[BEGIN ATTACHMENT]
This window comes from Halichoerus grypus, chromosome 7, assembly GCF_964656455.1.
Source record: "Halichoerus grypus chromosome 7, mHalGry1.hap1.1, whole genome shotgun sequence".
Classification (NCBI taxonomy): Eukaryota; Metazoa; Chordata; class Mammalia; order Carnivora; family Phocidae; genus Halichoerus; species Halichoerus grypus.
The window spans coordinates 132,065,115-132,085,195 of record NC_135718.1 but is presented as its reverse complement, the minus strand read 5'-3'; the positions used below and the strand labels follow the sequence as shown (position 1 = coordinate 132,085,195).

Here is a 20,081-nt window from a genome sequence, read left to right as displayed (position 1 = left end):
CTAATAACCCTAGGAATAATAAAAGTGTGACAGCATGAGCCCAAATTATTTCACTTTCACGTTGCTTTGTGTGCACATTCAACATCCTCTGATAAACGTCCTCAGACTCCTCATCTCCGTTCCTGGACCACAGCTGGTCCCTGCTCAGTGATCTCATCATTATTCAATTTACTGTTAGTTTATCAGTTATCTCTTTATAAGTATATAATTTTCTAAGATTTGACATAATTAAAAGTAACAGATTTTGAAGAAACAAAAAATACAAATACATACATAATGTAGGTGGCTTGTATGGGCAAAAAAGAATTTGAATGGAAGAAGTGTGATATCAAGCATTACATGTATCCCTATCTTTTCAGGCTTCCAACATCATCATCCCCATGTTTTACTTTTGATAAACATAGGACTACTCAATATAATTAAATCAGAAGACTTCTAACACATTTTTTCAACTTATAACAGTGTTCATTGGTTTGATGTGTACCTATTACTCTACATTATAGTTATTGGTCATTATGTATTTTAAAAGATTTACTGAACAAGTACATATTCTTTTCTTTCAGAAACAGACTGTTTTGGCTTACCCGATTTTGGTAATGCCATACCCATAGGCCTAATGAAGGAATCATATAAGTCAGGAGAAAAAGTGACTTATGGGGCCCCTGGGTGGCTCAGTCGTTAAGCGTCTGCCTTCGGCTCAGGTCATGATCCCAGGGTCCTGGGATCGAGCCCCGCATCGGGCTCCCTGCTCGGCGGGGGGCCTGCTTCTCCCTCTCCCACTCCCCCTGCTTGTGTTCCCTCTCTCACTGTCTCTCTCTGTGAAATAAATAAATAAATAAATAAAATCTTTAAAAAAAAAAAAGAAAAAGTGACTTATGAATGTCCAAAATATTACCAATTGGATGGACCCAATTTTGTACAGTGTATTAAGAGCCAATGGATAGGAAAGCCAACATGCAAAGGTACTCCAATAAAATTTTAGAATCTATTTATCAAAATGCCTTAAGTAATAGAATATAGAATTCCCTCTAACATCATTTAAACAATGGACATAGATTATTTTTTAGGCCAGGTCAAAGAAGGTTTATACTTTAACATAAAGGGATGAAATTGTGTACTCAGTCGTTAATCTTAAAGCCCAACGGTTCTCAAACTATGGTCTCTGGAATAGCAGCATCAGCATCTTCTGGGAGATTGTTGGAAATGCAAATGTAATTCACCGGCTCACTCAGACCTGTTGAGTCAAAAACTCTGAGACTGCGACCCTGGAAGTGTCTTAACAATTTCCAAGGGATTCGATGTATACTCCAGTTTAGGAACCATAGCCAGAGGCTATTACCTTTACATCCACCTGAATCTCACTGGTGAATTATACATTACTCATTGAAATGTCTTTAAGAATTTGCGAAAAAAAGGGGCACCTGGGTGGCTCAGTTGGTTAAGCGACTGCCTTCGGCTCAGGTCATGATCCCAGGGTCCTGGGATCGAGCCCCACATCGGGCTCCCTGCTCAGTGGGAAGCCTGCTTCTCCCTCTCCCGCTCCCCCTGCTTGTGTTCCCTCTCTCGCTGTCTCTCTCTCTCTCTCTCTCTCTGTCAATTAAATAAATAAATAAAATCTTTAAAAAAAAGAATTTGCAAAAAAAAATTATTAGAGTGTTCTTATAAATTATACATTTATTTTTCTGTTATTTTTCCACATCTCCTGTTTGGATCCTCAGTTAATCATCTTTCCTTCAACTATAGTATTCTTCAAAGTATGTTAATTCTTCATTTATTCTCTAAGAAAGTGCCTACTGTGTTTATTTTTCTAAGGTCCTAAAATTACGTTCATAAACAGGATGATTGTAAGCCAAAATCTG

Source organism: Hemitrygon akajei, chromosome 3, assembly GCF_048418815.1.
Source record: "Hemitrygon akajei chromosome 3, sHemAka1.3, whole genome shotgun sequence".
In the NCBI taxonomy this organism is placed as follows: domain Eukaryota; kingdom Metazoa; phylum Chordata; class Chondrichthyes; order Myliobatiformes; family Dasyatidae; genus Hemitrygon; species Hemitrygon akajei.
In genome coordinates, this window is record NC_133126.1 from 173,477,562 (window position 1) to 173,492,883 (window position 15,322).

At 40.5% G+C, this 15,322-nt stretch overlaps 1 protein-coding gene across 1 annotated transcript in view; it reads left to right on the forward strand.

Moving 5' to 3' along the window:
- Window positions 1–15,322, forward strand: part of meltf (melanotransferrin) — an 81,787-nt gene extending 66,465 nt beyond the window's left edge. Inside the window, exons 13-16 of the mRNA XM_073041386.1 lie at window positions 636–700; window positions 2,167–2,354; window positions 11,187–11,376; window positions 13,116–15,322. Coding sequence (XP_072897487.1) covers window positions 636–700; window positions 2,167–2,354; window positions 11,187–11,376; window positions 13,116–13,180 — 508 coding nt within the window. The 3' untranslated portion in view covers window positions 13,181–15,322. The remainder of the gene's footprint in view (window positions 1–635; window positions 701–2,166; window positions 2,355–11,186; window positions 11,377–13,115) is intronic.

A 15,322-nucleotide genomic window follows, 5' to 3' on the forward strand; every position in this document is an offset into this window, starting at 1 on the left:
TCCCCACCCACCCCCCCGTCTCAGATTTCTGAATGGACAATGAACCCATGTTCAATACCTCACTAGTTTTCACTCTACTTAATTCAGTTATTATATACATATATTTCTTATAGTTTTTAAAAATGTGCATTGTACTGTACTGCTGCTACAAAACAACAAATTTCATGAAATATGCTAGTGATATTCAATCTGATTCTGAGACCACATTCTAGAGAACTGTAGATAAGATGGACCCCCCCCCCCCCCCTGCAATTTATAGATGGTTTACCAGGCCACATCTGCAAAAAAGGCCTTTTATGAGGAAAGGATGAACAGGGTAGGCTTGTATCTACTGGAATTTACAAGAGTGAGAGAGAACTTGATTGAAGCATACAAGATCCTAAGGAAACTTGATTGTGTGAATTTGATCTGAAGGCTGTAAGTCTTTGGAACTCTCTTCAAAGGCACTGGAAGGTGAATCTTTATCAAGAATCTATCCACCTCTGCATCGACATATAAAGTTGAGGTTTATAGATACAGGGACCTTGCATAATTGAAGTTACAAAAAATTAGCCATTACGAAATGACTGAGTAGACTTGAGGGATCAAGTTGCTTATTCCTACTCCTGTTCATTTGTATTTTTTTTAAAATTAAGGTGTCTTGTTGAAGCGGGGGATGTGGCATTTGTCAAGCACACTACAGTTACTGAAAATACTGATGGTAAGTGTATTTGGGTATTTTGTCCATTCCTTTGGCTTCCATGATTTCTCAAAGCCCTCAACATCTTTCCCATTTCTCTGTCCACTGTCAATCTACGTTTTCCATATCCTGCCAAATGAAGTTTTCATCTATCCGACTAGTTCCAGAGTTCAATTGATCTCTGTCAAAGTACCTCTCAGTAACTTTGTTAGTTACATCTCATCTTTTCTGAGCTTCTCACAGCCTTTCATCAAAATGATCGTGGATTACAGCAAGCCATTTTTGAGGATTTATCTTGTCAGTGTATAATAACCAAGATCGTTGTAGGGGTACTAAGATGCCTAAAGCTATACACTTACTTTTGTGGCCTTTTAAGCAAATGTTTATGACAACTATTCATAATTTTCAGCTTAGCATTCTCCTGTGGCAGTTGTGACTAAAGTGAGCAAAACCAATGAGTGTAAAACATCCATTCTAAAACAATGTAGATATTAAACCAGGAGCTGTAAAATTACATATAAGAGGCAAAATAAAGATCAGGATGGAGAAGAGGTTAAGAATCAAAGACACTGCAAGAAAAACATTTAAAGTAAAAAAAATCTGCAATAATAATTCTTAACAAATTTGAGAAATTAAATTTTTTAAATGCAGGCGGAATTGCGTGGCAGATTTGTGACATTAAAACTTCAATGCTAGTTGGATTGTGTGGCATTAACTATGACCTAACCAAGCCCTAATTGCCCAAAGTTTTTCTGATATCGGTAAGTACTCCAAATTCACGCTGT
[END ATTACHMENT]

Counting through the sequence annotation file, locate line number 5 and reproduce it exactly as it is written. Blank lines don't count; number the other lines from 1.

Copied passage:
Here is a 20,081-nt window from a genome sequence, read left to right as displayed (position 1 = left end):